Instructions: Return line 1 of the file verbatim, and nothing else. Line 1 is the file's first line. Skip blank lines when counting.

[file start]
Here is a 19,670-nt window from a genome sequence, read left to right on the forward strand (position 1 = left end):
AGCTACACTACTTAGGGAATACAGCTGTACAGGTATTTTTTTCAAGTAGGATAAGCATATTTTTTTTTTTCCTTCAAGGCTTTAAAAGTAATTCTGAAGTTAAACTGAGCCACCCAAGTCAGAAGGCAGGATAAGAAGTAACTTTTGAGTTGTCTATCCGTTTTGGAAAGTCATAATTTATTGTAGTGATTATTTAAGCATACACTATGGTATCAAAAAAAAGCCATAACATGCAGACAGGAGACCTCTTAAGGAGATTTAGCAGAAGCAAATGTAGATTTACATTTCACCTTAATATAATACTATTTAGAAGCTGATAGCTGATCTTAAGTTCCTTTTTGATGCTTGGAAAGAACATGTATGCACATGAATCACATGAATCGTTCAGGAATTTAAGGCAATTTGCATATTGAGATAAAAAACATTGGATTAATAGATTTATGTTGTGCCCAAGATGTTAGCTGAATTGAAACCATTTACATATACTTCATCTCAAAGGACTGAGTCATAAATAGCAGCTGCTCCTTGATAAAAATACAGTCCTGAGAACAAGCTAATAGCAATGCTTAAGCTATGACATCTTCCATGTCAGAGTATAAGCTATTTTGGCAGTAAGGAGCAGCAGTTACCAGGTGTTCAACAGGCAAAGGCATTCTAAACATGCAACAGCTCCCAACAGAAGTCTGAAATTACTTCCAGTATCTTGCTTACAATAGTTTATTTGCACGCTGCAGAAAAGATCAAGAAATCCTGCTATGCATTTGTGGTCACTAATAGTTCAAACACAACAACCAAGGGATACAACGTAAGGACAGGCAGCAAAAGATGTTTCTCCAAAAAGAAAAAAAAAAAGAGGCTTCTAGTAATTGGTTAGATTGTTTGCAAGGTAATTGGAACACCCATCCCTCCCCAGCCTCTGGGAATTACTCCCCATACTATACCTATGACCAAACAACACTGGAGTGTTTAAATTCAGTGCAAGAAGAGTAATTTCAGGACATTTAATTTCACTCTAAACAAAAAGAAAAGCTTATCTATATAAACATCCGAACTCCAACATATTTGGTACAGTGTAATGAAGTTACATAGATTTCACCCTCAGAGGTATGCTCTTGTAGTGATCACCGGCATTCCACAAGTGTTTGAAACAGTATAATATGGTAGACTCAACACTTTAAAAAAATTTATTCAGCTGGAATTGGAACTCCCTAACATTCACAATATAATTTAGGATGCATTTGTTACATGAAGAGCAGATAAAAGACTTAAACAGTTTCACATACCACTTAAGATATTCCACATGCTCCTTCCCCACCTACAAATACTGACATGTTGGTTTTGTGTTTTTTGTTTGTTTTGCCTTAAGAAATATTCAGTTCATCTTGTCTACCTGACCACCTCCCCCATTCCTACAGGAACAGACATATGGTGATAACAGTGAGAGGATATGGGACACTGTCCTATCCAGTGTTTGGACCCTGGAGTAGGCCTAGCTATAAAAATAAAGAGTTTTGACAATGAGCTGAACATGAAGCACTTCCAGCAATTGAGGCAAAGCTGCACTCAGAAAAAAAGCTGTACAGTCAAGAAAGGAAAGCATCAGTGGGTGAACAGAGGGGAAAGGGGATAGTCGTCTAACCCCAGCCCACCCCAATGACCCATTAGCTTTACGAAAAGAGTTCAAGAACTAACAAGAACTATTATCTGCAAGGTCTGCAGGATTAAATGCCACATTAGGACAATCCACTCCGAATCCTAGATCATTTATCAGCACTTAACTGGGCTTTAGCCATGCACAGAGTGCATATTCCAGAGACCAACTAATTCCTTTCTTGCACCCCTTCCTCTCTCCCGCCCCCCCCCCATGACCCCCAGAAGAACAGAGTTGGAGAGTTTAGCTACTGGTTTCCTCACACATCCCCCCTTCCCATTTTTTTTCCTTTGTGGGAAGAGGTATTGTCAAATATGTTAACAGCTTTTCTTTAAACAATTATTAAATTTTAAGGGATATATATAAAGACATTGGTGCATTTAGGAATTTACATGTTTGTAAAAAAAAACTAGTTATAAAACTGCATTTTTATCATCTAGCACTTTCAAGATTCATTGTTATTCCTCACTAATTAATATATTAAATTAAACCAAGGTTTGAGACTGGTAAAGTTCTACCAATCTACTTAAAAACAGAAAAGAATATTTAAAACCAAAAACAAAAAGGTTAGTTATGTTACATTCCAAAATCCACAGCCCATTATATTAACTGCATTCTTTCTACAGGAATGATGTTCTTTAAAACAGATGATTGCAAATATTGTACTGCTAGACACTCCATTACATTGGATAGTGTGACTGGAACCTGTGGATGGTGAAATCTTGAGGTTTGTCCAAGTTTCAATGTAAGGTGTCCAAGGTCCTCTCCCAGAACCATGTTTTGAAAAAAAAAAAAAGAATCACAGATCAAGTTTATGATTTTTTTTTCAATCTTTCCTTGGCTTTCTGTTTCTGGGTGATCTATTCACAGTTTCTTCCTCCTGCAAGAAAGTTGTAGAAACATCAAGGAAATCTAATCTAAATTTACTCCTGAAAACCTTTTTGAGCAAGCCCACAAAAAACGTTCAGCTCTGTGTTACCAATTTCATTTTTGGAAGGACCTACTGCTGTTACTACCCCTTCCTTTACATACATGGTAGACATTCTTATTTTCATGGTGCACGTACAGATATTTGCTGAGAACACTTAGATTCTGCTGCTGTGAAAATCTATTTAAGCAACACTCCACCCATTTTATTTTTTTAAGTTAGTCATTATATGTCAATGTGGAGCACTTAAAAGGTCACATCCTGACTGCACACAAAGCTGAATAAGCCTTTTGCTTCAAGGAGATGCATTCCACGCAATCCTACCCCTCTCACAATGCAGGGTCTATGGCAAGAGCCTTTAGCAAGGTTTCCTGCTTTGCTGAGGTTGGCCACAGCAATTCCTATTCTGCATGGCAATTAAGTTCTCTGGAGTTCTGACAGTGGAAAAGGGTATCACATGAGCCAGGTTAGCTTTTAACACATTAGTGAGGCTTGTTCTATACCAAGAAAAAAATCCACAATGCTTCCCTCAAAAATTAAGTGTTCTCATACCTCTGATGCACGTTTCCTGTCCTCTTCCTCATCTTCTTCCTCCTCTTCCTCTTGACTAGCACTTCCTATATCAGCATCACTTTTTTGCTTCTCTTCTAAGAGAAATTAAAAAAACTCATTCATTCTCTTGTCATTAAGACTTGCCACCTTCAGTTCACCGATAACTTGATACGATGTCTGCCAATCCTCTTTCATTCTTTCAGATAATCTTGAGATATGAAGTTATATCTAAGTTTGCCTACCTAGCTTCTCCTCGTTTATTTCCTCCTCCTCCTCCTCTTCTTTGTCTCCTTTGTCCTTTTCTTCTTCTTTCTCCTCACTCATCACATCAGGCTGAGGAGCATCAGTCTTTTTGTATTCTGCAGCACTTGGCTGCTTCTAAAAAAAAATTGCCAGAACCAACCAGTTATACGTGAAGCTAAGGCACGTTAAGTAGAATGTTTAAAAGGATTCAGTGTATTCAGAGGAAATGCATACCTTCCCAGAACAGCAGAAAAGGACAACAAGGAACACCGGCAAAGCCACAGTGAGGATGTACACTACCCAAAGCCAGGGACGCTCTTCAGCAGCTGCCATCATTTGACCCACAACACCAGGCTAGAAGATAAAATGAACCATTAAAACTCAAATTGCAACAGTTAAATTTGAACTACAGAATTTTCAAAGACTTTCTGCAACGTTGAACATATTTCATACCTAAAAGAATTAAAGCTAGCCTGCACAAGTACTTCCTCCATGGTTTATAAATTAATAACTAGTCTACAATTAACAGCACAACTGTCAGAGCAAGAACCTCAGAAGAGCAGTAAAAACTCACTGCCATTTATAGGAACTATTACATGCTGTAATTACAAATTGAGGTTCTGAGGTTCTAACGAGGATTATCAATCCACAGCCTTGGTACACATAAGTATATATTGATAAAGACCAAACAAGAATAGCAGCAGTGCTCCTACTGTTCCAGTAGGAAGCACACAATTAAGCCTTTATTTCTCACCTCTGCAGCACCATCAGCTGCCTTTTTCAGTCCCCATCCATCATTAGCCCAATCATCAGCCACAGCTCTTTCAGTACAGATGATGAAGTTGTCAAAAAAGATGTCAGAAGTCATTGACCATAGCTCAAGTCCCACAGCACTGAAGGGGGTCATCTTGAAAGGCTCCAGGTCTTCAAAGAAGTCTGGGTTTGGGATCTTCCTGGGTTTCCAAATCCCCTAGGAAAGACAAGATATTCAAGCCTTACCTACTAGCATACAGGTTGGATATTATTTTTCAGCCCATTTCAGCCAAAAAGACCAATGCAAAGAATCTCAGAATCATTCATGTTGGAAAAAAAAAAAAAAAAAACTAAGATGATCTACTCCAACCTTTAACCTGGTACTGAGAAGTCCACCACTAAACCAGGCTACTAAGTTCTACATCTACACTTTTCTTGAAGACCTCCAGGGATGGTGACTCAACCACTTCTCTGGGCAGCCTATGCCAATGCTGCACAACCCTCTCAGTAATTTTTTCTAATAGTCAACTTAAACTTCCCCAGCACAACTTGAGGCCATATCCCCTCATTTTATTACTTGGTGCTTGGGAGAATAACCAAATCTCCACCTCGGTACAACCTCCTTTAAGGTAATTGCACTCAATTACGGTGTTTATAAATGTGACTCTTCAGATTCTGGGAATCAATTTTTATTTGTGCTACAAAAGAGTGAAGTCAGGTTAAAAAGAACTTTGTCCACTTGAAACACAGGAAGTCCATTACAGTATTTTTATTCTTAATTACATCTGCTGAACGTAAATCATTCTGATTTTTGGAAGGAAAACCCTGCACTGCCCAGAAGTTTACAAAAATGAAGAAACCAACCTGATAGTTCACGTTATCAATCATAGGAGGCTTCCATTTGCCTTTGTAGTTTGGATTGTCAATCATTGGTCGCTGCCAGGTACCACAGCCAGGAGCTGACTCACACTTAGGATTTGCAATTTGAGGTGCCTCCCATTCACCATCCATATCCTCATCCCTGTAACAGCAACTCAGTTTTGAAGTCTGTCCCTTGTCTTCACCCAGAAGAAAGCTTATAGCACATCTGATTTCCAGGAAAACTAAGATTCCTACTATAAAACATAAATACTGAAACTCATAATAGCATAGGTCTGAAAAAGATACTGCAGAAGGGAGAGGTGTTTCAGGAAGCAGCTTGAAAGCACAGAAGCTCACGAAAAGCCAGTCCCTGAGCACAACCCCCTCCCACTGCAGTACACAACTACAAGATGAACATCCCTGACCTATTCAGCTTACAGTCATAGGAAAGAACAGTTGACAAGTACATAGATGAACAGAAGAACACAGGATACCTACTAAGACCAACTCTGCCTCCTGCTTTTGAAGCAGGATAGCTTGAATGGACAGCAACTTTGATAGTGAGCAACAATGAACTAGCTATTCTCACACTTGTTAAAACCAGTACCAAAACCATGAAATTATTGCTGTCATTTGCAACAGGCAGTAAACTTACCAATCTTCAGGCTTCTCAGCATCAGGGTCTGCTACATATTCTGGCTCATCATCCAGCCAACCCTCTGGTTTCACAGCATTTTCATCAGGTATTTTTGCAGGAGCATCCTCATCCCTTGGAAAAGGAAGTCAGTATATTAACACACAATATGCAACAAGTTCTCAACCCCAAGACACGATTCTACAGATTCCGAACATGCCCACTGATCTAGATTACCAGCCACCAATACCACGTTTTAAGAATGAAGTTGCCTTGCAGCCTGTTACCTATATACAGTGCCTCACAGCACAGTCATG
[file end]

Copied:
Here is a 19,670-nt window from a genome sequence, read left to right on the forward strand (position 1 = left end):